Jennifer Crusie and Bob Mayer’s Agnes and The Hitman — Enthusiasticast Episode 50


Jon endorses Jennifer Crusie and Bob Mayer’s Agnes and The Hitman.

We also mention…

Music: Thanks to Drift for licensing ‘Invisible’ under creative commons.

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7 Responses to Jennifer Crusie and Bob Mayer’s Agnes and The Hitman — Enthusiasticast Episode 50

  1. Bob Mayer says:

    Glad you enjoyed Agnes. It's one of my favorite books and Jenny and I had a great time writing it.

  2. NinjaWins says:

    That energy really comes across in the book. One of the things I didn't get to mention in the show was how seamless the co-writing was. I honestly couldn't tell who did what, and I'm really looking forward to getting to 'Don't Look Down'.

  3. @jentwist27 says:

    This was a great episode and not just because I got a shout out – although I will admit to being quite chuffed to hear it! I convinced my husband ( a closet chick lit reader) to check you out and this was the perfect intro to the podcast to get him hooked. I loved Mark's reaction to Jon's enthusiasm for romance – you guys had me laughing through my whole commute home last night.

    I'm a terrible book snob – I'll watch any movie but I like to think I only read "good" books – so I was surprised that Jon's love of Love Actually would lead him to try romance novels but I give him a lot of credit for having an open mind. I actually experienced some angst during the Franzenfreude hoopla because I will happily read Lad Lit (I think I've already comment on how much I love One Day, Nick Hornby etc) but I turn my nose up at Chick Lit. If One Day was written by a woman and had a cheesy cover (shapely cartoon legs in high heels next to designer shopping bags) would I feel the same way about it? Would I feel the same way about myself for liking it? Does an e-reader level that playing field since you will no longer be judged by your book's cover?

    I can hardly wait to see what you are enthusiastic about next week!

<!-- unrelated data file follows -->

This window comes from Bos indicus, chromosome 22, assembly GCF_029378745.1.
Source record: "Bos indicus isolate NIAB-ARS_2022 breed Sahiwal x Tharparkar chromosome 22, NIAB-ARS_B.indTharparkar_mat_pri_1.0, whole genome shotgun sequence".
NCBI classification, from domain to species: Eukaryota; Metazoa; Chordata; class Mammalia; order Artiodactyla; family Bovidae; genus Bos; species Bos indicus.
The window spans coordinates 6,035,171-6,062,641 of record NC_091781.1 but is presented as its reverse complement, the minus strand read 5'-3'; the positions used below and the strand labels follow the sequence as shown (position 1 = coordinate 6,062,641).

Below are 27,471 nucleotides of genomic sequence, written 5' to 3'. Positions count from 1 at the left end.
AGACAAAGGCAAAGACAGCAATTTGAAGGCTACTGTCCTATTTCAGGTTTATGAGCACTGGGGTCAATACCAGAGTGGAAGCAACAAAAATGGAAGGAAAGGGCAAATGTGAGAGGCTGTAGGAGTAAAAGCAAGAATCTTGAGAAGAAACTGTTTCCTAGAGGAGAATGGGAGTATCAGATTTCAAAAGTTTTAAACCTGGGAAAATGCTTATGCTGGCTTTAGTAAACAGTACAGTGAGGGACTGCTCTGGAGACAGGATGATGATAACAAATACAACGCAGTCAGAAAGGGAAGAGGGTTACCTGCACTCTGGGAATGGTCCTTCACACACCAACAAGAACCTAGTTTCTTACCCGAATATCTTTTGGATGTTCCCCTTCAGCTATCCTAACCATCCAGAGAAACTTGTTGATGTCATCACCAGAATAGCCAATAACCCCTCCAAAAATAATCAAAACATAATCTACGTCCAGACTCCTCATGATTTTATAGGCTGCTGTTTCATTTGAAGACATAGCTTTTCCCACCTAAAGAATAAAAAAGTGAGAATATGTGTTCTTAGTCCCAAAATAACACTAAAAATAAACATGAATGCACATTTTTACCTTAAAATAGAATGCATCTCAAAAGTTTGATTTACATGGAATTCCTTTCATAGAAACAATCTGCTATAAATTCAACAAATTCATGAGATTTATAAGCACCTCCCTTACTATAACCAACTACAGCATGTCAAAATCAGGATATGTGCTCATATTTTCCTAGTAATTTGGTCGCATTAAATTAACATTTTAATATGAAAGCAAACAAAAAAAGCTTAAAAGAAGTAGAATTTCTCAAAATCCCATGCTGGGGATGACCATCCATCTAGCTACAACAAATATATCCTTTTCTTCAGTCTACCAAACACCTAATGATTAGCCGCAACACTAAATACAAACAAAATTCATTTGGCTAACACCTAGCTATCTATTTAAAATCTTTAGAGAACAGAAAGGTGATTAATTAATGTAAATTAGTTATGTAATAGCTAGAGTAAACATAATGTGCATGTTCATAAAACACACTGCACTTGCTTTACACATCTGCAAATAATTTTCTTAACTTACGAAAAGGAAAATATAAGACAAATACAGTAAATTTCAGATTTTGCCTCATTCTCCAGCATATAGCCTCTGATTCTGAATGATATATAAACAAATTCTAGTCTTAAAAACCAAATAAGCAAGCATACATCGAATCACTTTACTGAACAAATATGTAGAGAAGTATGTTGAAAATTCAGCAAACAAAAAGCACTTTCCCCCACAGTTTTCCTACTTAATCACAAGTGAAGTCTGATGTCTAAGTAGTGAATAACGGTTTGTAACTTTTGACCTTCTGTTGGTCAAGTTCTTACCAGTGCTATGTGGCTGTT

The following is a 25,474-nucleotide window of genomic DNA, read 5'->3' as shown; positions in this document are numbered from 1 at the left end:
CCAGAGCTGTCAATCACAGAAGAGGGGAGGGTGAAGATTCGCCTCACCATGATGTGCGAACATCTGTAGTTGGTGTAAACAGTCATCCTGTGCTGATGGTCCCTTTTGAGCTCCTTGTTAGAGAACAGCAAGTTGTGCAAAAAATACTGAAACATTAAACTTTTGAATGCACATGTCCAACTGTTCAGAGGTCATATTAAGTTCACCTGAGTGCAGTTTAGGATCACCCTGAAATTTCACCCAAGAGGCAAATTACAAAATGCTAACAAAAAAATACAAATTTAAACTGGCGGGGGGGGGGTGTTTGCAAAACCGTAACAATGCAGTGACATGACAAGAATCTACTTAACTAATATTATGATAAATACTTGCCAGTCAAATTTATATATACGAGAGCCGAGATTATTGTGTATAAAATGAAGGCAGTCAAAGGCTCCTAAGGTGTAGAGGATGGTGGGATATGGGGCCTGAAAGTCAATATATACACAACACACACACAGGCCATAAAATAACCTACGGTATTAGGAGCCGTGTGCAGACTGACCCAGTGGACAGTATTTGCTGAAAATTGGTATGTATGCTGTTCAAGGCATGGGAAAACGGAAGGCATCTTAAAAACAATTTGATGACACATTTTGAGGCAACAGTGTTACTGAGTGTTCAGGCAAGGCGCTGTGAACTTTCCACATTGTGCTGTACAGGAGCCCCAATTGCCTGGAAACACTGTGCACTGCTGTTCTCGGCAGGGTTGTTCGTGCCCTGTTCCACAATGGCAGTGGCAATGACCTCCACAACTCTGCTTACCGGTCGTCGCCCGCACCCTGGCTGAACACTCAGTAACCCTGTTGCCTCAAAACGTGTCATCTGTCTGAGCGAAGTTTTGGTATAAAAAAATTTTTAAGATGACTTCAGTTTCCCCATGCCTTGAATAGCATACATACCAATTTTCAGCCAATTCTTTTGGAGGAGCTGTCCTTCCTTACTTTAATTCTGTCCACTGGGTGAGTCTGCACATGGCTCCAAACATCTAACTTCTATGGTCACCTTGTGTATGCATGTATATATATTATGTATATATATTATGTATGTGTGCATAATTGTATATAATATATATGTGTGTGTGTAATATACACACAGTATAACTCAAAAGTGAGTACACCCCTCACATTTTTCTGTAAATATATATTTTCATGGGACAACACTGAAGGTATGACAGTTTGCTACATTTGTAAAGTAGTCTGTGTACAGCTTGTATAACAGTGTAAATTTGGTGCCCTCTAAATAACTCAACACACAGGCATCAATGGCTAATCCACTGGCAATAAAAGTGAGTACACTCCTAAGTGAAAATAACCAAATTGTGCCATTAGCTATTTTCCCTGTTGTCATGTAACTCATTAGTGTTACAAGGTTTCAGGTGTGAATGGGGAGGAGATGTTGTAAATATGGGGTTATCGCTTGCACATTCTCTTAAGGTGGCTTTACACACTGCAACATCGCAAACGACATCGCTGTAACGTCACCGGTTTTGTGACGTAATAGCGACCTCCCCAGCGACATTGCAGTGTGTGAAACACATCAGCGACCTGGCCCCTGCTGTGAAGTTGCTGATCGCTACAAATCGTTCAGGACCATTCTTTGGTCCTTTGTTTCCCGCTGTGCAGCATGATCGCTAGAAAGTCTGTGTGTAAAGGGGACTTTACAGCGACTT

• NinjaWins says:

      I've really had to work at it but I've finally (mostly) given myself permission to like and dislike anything, regardless of how I think I "should" feel about it. Isn't it weird how we do that to ourselves? It's like a self-imposed fun reduction.

      In the next episode you will hear the sound of two men who really missed having that extra hour to prepare. (And I can't believe I'd never heard of the book Mark recommended, since based on his description it was written just for me.)

  4. Ash says:

    I just wanted to let you know how much I enjoyed this episode. I've been listening to your podcast for several months… maybe even since you started, but this is probably my favorite episode yet.

    • NinjaWins says:

      Thanks Ash… this was definitely one of my favourite episodes to record, so I'm glad that came across.

  5. You should have had me in as a guest on this episode – I used to work for Harlequin as a proofreader! (Favourite typo: “He panted heavily in her rear.”)

    If you're wondering why some of the female characters in romances don't seem, well, very feminist, there's been a lot of work written about this. In short, a lot of people argue the Harlequin model is in fact feminist because it empowers women in the (usually) domestic sphere by allowing them to “tame” the alpha males and have all their needs met – emotional, financial, physical. So they are narratives of empowerment and agency – something the readers don't always have in their real lives. But that's a gross generalization that focuses on the Harlequin model alone.

    You're right about it being trickier to figure out what's a romance and what's not with ebook covers. I bought what I thought was a steampunk adventure book a few weeks back, and halfway through I realized I was in fact reading a steampunk Harlequin!